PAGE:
Diaz, Delany, Dinner

by wjw on January 23, 2009

Last night Daniel, Ty, and I drove up to Santa Fe to enjoy dinner with Samuel R. Delany and Junot Diaz. Junot was doing a reading at a local theater, after which Chip would interview him— the event was completely sold out, by the way, we could only get tickets in the next-to-last row of the balcony.

Junot, incidentally, is so totally brilliant that he blurbed Daniel’s novels, which is a sign of good taste in my world.

Joining us were George RR Martin, Ian Tregillis, Emily Mah, Terry England, and Parris.

Delany was gracious and funny. He was genuinely pleased that I teach his Nova at Toolbox.

Junot was extremely funny. (“Ayn Rand is a disease of white people. A black person would start reading Atlas Shrugged and think, ‘Whooaa, what is this shit?”)

And as an immigrant of color, he was totally gabberflasted by Obama’s being elected president. He kept bringing it up.

His Brief, Wondrous Life of Oscar Wao, by the way, is the only Pulitzer Prize-winning novel to begin with an inscription from Galactus, and is full of references to science fiction, Lord of the Rings, comics, and RPGs. (Trujillo, the novel informs us, “suffered four hundred hit points” of damage during his assassination.)

Junot mentioned in the subsequent interview that he wasn’t just riffing on these elements, he had something in mind. He was describing the inner life of a Dominican immigrant, and of Dominican experience, for a USian audience, and thought that the best way to describe the horror and madness and genius of Santo Domingo was to approach it as an alien world, through the medium of science fiction.

Which I totally understood, because that’s how I approached New Mexico when I wrote Days of Atonement. The only way to describe New Mexico to someone who hasn’t spent time here is to think of it as an alien world.

So we discussed RPGs, and he mentioned that he’d played a lot of FGU’s Space Opera, which had so terrified me with the World’s Most Vast and Cumbersome Character Generation Rules that I’d never dared to approach it. (Oh, we totally geeked out on our sad, wasted youth, practically rolling 2D10 at each other.)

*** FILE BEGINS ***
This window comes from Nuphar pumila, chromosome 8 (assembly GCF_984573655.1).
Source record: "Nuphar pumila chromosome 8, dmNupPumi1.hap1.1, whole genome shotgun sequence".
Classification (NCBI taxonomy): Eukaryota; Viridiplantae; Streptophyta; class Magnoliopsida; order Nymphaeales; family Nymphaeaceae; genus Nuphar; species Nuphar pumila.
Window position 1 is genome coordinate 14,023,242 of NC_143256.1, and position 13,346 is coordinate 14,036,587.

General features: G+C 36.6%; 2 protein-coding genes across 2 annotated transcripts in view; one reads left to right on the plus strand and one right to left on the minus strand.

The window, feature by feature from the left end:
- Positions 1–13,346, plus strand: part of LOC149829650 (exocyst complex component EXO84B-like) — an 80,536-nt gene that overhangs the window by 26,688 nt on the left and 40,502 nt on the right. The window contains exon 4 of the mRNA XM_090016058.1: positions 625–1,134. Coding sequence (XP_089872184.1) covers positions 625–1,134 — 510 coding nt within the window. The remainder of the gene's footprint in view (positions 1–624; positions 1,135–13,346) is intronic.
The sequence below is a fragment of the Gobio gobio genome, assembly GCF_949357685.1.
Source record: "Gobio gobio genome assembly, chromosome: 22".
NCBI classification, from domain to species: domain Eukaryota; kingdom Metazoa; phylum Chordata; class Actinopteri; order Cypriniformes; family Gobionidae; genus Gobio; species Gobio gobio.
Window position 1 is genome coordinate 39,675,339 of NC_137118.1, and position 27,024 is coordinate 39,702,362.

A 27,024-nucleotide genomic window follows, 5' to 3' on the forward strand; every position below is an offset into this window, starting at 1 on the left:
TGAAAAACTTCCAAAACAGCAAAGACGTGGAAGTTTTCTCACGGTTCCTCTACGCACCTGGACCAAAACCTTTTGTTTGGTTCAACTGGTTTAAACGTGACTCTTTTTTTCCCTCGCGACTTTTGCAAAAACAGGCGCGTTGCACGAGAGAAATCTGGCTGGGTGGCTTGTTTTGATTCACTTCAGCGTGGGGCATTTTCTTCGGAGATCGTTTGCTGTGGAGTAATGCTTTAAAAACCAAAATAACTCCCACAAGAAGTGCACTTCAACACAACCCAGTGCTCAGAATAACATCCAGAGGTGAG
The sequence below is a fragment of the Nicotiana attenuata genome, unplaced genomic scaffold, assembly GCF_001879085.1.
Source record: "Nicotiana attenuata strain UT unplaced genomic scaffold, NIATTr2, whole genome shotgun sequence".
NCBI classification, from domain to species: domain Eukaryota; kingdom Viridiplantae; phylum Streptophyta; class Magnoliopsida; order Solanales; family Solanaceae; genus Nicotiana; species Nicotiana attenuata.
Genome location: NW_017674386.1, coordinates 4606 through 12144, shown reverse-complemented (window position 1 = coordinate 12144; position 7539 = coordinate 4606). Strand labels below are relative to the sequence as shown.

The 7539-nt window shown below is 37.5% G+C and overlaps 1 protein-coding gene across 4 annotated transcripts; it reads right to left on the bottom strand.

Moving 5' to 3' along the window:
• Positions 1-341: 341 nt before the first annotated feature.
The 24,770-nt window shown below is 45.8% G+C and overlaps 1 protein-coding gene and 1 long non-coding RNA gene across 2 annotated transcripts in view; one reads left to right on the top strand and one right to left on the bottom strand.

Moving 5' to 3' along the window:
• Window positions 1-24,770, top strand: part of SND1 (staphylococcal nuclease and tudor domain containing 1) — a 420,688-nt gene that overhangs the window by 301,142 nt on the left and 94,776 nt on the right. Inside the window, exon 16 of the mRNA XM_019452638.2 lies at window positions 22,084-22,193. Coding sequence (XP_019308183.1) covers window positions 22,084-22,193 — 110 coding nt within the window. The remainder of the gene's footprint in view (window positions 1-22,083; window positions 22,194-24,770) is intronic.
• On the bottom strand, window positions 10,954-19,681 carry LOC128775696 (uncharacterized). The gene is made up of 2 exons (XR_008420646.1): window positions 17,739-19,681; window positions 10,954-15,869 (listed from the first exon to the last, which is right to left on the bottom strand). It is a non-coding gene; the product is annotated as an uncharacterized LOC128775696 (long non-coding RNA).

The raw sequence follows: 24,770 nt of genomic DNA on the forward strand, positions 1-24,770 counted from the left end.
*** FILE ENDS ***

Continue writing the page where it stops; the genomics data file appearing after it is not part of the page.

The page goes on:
Chip and Junot didn’t eat anything, because the folks who had invited them to New Mexico were taking them to dinner after the talk, so they watched us eat. Then we trooped over to the packed theater and listened to the reading, with Junot paying very close attention to the young folks in the audience and cracking jokes about his own work as he read it, after which Chip began his very intelligent, very sensitive interview. (He is someone I would like to interview me.)

And then the event came to an end, and Chip and Junot were born off on the shoulders of the crowd to wherever they were going to get dinner.

And while this was going on, Kathy was geeking out in a whole different way, down in Socorro listening to Kari, Grant, and Tory from Mythbusters. They’ve done a show down at EMRTC, blowing things up I assume, and on a campus like Tech would be complete folk heroes, and— like us— Kathy was lucky to get a ticket.

robp January 23, 2009 at 6:33 am

You’d probably get more comments on this but I suspect that those who appreciated it most are probably also the most envious. Sounds like a fantastic night.

On the rpg front, I’m currently reading Halting State by Charles Stross, which I bought for my gamer teenage son after reading its synopsis involving orcs committing a bank robbery. A fine book so far, you and your buddy Junot (you see, I can’t keep the envy out, I like my life but I’m not dining with Samuel R. Delany and Junot Diaz) would probably enjoy it if you haven’t already.

I think your bit on Days of Atonement touched on something possibly crucial to a lot of not only science fiction, but great fiction in general: a lot of us see where we are as an alien world. Some describe it far better than others, but the world we live in is not only different from what we are told it is supposed to be, it is different from what we are told it is.


Ian McDowell January 23, 2009 at 7:10 am

That’s hugely cool, Walter. Oscar Wao is a great novel. Mind you, I didn’t immediatley recognize the author by his surname alone, and for a moment thought you might have had a dinner with Chip and the star of There’s Something About Mary.

Not that I don’t also envy Kathy. Not a day goes by without me having at least three naughty thoughts about Kari Byron.

Max Cairnduff February 6, 2009 at 6:25 pm

Space Opera, gosh, I played that once. I wanted a dashing space pilot, as per the genre. Somehow I got a low level functionary in the civil service, a job more boring than the one I had in real life. Terrifyingly complex game, playing it should probably be eligible for educational grants.

Just looked up the Oscar Wao novel, it sounds quite interesting, somehow it had largely escaped my radar so thanks for that.

Interesting comments on approaching a real place as an alien one, for me Days of Atonement is one of your best novels and that realisation of place may be partly why. I’ll have to think about that.

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